Wednesday, October 11

Live: Sufjan Stevens 10/9/06

The crowd at a Sufjan Stevens concert is about as indie as you’ll ever see. I knew this the second I walked in the doors of the Wiltern Theater. Tight pants, bandanas, high-wasted belts, tights and boots, everywhere I looked. This was an audience that was here for one purpose: to worship Sufjan as king of their own little world.

My friends and I missed My Brightest Diamond’s first song, and we regretted it the second we heard Shana Worden’s breathtaking voice resonating throughout the venue. Each of My Brightest Diamond’s songs was a lullaby on the brink disintegrating into phantasmagoric, nightmarish landscapes, commanded in full by the frontwoman’s powerful and somber stage presence. Their set drew almost entirely from their debut album, released earlier this year on Ashtmatic Kitty, but the surprising highlight was the cover of Nina Simone’s “Feeling Good”, which gave Worden the space to show how truly dynamic and beautiful her voice is. As their set closed, there wasn’t a person in the room who didn’t want Worden to stay onstage.

Which proved to be a wonderful thing indeed when she came back on as part of Sufjan’s band, dubbed “Majesty the Snowbird and the Magical Butterfly Brigade”. After a half hour of waiting and excited chatting (mostly concerning the presence of Danny DeVito, who was apparently somewhere in the venue), Sufjan’s eleven-piece orchestra came on stage, donning butterfly wings and various colorful masks. They began the instrumental buildup to “Sister”, during which the proper band (which included a much loosened-up and very enthusiastic Worden) made its entrance. Sufjan came on last, his gigantic wings making him the clear center of attention on stage as he sat down at the piano.

The set took equally from Sufjan’s three main albums, including a surprisingly large amount of songs from 2004’s underrated “Seven Swans”. The sound at the Wiltern was superb, each of the instruments (and, most notably, the drums) conspicuous and bright, giving the whole set a vitality that often lacks in big-band affairs. The crowd was indeed infatuated, and spent the night shouting obsessive adorations to Stevens, that, the majority of the time, he seemed uncomfortable reacting to. The man himself seemed a little ill at ease the whole night, throwing frustrated looks toward the orchestra and counting time signatures under his breath, but very rarely did any of these things interfere with the music.

Before he began “The Man of Metropolis Steals Our Hearts”, Sufjan announced that they would be throwing inflatable Supermen out into the crowd to celebrate the fictional hero and, two minutes later, the audience was wildly tossing the Man of Steel off the mezzanine and up in the air in celebration as the band worked passionately through the song. Before beginning “Detroit, Lift Up Your Weary Head!”, Sufjan shared a moment with a member of the crowd who applauded the Detroit Tigers’ victory over the New York Yankees. But, as Sufjan began rambling with hometown patriotism, Worden interrupted him by starting the song mid-sentence, smiling coyly and humbling the indie icon.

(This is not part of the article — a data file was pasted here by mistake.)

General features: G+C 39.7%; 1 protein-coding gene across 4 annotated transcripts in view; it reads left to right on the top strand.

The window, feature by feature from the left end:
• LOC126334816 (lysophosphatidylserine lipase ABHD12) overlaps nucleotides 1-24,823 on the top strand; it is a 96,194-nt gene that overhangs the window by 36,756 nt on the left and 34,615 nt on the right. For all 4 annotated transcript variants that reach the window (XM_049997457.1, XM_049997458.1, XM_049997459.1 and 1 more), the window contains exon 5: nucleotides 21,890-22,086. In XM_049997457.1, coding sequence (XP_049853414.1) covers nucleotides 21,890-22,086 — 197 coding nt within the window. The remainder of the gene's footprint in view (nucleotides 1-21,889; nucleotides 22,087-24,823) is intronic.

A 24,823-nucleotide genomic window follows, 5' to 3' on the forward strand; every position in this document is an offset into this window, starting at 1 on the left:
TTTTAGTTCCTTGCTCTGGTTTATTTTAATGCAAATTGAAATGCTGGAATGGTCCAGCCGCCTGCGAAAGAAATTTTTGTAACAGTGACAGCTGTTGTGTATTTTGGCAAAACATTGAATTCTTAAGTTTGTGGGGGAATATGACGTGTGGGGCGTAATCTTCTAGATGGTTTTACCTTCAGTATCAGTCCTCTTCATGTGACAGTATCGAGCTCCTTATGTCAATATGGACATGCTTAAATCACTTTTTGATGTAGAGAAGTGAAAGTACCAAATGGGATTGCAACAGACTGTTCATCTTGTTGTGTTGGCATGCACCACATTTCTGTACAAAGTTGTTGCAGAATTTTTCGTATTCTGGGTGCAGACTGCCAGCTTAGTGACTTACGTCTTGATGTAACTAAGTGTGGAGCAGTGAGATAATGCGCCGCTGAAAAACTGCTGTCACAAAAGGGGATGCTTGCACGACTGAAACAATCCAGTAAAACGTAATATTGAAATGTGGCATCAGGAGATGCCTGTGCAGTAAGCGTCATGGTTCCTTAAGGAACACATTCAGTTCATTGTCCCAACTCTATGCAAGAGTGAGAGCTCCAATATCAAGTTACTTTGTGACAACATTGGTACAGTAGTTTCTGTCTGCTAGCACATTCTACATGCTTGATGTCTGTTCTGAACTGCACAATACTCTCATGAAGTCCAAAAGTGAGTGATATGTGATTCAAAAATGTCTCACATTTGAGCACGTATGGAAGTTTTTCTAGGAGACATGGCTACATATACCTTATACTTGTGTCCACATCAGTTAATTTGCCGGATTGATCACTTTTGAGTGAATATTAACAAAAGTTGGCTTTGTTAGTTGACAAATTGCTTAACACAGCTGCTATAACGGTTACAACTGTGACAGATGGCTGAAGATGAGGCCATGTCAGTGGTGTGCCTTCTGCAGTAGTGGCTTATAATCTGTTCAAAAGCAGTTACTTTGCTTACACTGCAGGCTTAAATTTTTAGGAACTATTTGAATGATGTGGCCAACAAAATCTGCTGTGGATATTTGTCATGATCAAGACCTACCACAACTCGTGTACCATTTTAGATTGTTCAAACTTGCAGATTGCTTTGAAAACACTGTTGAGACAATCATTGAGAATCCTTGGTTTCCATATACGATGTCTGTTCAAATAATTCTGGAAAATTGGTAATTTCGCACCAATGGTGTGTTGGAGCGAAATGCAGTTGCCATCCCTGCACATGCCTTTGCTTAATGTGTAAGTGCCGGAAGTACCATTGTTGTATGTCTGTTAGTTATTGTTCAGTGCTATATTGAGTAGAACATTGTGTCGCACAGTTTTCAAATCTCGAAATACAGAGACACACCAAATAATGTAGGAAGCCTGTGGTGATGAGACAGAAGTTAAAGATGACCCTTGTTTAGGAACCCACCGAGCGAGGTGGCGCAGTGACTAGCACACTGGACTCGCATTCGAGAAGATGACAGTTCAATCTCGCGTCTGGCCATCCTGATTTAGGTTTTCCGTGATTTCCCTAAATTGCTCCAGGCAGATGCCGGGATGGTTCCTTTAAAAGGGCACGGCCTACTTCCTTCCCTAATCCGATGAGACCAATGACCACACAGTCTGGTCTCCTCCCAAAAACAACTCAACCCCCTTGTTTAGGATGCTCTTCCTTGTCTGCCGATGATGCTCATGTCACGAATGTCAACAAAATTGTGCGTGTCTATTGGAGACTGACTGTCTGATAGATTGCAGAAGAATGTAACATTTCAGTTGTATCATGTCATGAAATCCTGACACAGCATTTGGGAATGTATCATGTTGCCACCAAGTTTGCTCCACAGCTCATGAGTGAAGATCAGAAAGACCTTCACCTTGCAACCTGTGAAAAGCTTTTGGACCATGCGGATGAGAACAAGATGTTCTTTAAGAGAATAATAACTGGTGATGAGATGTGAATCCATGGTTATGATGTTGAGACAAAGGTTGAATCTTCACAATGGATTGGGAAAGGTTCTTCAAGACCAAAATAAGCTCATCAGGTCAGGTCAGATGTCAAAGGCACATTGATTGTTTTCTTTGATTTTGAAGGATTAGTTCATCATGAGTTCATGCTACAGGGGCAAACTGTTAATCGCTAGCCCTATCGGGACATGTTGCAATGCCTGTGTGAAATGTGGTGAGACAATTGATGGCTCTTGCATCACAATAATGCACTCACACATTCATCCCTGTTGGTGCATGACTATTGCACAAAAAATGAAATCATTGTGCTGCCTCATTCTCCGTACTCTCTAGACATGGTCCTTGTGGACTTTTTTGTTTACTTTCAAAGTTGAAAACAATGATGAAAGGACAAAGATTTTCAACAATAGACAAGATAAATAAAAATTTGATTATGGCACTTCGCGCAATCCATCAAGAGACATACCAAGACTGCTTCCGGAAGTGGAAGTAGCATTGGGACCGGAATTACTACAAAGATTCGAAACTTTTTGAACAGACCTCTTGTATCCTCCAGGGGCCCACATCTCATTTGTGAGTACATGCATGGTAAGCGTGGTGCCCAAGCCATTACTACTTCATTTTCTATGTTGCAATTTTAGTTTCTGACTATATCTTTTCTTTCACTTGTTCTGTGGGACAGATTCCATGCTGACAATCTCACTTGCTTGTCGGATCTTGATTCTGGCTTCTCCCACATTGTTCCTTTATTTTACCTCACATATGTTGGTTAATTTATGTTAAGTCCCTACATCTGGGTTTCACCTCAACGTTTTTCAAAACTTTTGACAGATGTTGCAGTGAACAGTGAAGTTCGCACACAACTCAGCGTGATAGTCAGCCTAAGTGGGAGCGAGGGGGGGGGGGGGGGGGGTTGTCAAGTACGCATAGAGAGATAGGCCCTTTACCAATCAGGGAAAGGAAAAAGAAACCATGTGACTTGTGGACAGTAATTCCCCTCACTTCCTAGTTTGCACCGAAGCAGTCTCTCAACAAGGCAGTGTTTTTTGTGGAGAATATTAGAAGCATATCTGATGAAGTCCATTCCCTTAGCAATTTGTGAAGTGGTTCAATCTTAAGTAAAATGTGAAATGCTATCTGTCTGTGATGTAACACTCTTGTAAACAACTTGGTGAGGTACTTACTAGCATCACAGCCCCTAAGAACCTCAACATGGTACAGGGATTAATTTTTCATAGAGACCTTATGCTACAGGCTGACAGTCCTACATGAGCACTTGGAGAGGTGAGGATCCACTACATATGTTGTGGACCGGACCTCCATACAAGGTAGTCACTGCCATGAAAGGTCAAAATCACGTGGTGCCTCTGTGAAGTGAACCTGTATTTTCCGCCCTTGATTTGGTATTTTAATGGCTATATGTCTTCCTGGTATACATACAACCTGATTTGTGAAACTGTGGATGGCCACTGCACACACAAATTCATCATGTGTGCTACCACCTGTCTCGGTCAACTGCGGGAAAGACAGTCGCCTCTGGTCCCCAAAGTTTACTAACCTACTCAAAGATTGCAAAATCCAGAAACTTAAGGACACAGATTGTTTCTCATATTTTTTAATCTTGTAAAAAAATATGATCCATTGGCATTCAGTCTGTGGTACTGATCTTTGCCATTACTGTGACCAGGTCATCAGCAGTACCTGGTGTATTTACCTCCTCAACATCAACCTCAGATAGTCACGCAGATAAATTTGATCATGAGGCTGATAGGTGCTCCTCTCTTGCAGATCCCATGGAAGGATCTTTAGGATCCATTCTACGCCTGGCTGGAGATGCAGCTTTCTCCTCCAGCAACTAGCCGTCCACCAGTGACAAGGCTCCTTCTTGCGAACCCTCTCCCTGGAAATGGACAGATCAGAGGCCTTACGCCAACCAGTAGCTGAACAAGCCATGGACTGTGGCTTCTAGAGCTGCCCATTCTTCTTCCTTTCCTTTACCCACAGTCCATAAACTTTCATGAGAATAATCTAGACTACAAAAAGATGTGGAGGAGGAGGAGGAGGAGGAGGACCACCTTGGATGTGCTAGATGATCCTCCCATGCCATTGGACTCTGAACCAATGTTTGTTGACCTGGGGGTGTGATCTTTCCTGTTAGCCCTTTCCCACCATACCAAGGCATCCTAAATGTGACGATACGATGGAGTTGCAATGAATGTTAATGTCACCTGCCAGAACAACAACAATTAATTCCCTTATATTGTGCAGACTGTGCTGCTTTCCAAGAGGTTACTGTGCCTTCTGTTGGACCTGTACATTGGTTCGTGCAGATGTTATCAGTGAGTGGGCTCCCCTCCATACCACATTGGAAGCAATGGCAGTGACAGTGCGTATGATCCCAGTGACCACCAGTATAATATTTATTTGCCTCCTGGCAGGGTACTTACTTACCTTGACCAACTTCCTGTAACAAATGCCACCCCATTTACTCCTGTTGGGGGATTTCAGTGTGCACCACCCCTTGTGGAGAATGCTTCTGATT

Stevens got the idea, and the next time he told a story, the background to “The Predatory Wasp of the Palisades”, he made sure to tell it extra fast, which had the appreciative audience laughing and itching with anticipation of one of the highlights off “Illinois”. Later in the evening, when Sufjan played one of his original Christmas songs, inflatable Santa Clauses made their way into the audience, many of whom danced along with the Supermen that were still circulating.

“Chicago” was, of course, a crowd favorite, though Stevens played it with less fervor than was expected from such an energetic, emotional song. The highlight of the night, however, was Sufjan’s one new song, “Majesty the Snowbird”, an epic, sweeping tale that contrasts with the oft-impersonal staccatos of his “Illinois” compositions and is among the best signs of good things to come in the world of Sufjan.

The encore eschewed the orchestra for a much more personal, acoustic performance. Both “To Be Alone With You” and “The Dress Looks Nice On You” were gorgeous and reverent, and Sufjan left the stage to a crowd simply overflowing with love. He expressed gratitude the best he could, lingering almost confusedly onstage long after his band had left, bowing and waving.

And so the night was a triumph. Whatever difficulties Sufjan was having went almost entirely unnoticed and the utterly responsive crowd, along with Shana Worden’s charming and dynamic contributions, made the whole show an experience to remember, a tribute to a man who has stolen the hearts of the indie world and who, that night, proved that he deserved them.

1. Sister
2. The Transfiguration
3. The Man of Metropolis Steals Our Hearts
4. He Woke Me Up Again
5. Detroit, Lift Up Your Weary Head!
6. The Predatory Wasp of the Palisades
7. John Wayne Gacy, Jr.
8. A Good Man Is Hard To Find
9. Majesty the Songbird
10. Casimir Pulaski Day
11. Jacksonville
12. That Was The Worst Christmas Ever
13. Chicago
14. The Tallest Man, the Broadest Shoulders

15. To Be Alone With You
16. The Dress Looks Nice On You

My Brightest Diamond - Workhorse
Sufjan Stevens - The Predatory Wasp of the Palisades
Sufjan Stevens - The Dress Looks Nice On You

- Dominick Duhamel -

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At 1:27 AM , Anonymous Anonymous said...

"eschewed" is the best word

- dave


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